President Ruto’s office has avoided any mention of this latest court bid, and has vowed to press on with the deployment. ‘The Kenyan-led mission to Haiti is ongoing, with police officers set to depart to the country in the next few weeks, having the blessing of the United Nations Security Council, which gave Kenya the mandate to lead the peacekeeping mission,’ said Foreign Affairs Permanent Secretary Korir Sing’oei on 20 May, two days after Aukot filed the case.

Mission in limbo

How Kenya’s High Court will handle this new challenge remains uncertain. The jury is out on whether the case can stand given that the deployment of some officers is already underway. However, legal experts believe that the deployment is in breach of the January court order. The situation ‘leaves the court case in limbo,’ said Nairobi lawyer Hassan Kulundu, hours after the Haiti-bound officers had been due to leave Jomo Kenyatta International Airport.

The deployment has been conducted in a highly secretive manner, arguably choreographed to avoid litigation and public protests, given the initial scepticism the mission was met with among the Kenyan public and civil society activists. Although this anti-deployment sentiment has waned lately, some elements in Kenyan society continue to express concerns over the inherent risks in the mission. The non-governmental sector fears that corruption and human rights violations witnessed in some elements of the Kenyan police service could risk being replicated in the Haiti mission.

At present, a common objective of the US and Kenyan administrations seems to be the need to deploy forces on Haitian soil as quickly as possible. Despite the recognized urgency of supporting the Haitian police through the MSS mission and the dire situation facing the Haitian people, this common sentiment must not however prevent the parties involved from communicating transparently the objectives, terms and conditions of the mission – both from an operational and political point of view. The opacity, politicking and challenges – and now delays – surrounding the mission risk undermining its legitimacy among Haitian and Kenyan society.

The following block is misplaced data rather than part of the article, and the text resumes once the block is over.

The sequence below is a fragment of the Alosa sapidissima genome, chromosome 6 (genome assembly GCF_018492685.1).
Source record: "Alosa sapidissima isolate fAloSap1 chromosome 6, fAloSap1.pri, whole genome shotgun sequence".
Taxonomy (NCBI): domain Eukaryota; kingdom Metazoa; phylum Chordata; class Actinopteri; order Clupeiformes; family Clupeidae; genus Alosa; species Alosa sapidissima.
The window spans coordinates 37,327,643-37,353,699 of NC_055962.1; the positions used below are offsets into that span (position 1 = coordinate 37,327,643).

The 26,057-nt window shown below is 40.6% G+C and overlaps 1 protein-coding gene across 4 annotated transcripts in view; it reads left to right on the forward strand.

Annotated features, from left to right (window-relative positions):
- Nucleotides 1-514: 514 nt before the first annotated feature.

The latest events seem to indicate that neither the logistical aspects – the construction of the base where the Kenyan officers will be stationed – nor certain operational dimensions (the rules of engagement and the mission’s strategy) are yet in place. Other important details, such as how the multinational support mission will coordinate with the Haiti police and the Transitional Presidential Council are also missing from the picture.

Delays could also have major consequences for how criminal groups in Haiti will respond. The gangs have stepped up their strategy of systematically destroying public institutions, including police stations and prisons.  The mission’s latest setbacks could convince the gangs to launch major offensives or give them additional time to prepare for the arrival of the force.

Whether or not the first Kenyan police boots will hit the ground in Haiti this week, it is critical for the international community to take stock of the opacity surrounding the deployment. Clear communication of its strategy would be the first step to the mission being able to claw back some credibility. It would be crucial, for example, to appoint a spokesperson and establish an official channel of communication with the deployment’s leadership, mirroring a Haitian representation. If the Kenyan court allows the deployment to continue, and the conditions on site are resolved, the Kenyan-led police mission will already have its work cut out combating violent armed gangs whose influence is increasingly threatening the fragile country. It does not need at the same time to have to fight off a mounting legitimacy crisis.